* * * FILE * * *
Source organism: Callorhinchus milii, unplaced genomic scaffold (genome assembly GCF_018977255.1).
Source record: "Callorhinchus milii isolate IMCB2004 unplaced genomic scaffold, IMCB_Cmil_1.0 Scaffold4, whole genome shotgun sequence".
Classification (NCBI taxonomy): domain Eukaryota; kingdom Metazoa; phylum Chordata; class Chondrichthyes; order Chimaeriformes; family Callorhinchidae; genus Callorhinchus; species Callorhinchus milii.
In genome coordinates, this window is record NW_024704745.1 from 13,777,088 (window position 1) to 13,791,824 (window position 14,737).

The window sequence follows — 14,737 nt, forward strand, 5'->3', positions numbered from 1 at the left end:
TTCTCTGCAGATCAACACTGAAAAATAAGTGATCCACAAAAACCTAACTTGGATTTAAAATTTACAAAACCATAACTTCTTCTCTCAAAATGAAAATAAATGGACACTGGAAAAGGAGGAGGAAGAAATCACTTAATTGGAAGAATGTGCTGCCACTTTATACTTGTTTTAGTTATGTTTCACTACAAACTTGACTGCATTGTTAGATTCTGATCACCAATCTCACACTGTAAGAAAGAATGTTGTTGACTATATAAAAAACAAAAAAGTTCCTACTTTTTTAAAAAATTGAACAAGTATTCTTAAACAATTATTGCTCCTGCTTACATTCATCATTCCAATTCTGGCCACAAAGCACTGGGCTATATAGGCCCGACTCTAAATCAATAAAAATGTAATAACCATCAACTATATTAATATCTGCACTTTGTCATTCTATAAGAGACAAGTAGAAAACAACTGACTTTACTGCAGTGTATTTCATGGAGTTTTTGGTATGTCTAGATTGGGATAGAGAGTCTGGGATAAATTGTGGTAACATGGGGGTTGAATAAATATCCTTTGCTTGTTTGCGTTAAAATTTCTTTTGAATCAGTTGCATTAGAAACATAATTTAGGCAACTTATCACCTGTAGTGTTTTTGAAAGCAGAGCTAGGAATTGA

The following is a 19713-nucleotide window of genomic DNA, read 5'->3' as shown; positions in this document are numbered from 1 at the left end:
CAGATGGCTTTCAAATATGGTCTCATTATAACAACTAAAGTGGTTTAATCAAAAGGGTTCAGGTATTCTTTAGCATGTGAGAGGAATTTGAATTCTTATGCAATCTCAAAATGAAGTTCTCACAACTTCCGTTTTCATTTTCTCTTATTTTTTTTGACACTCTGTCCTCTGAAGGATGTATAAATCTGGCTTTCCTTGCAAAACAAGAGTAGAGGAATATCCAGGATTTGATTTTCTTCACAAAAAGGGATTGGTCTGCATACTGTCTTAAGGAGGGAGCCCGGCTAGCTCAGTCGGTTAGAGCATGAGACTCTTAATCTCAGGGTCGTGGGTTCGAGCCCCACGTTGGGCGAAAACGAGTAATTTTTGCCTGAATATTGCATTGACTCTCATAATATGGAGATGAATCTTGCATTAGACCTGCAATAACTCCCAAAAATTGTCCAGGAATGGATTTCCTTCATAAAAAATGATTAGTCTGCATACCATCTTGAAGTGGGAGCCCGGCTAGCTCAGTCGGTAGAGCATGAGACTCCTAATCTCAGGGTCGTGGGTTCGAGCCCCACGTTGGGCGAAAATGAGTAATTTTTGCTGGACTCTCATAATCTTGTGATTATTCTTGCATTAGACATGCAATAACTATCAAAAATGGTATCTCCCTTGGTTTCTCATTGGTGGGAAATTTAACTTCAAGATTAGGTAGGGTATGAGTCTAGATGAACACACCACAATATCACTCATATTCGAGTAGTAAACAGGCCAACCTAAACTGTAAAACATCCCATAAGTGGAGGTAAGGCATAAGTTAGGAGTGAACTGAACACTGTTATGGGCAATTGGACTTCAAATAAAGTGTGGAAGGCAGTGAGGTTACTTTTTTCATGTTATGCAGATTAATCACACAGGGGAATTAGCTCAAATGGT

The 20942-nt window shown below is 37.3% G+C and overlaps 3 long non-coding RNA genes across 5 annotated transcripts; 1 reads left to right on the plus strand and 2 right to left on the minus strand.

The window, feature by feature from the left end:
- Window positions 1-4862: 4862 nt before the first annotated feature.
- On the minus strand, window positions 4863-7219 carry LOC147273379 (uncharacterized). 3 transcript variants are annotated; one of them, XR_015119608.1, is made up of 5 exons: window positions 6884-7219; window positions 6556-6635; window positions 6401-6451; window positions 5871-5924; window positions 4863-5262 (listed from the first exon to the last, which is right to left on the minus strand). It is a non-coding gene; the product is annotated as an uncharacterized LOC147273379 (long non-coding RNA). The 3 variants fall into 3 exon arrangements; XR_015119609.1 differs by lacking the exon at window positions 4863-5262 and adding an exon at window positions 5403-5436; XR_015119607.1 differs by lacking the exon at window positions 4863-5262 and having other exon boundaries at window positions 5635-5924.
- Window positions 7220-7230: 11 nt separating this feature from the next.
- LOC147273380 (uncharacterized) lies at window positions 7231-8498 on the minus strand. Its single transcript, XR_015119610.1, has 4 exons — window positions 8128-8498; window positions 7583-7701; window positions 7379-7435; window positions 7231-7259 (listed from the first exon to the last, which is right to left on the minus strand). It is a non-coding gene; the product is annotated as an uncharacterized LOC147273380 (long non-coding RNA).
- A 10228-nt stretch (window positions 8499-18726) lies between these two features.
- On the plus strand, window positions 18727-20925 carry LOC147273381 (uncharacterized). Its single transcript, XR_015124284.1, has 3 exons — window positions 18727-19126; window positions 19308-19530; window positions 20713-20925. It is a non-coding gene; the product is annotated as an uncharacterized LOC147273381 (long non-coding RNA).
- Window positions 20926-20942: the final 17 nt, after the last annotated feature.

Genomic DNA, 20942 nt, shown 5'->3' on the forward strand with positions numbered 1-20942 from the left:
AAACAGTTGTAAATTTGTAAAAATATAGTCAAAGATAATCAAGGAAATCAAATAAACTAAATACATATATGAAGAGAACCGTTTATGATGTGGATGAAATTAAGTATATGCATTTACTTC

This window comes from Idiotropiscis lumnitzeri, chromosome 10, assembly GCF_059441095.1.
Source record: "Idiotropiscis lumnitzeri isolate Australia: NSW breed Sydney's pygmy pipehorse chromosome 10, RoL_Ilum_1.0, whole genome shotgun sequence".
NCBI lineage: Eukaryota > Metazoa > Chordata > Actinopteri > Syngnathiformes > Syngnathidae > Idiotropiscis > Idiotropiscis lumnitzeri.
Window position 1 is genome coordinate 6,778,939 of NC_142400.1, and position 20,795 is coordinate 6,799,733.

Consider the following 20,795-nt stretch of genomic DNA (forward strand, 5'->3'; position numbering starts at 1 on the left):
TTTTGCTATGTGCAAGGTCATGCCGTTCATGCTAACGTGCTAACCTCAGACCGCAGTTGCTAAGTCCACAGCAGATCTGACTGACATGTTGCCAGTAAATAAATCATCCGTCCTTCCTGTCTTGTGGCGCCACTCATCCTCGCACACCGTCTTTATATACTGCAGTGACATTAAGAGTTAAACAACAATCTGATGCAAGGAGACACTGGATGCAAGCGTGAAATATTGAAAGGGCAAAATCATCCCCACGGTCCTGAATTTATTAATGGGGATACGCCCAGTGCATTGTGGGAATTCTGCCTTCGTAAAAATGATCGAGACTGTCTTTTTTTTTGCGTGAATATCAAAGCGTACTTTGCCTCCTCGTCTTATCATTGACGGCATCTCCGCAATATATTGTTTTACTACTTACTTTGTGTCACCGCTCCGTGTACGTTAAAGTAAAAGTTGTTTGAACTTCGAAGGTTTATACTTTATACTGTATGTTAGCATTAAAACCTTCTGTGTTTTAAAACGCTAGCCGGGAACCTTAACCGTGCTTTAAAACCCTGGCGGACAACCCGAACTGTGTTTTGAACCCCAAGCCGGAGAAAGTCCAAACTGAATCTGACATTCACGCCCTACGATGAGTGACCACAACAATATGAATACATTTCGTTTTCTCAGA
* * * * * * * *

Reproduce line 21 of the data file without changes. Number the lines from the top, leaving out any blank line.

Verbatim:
Source record: "Idiotropiscis lumnitzeri isolate Australia: NSW breed Sydney's pygmy pipehorse chromosome 10, RoL_Ilum_1.0, whole genome shotgun sequence".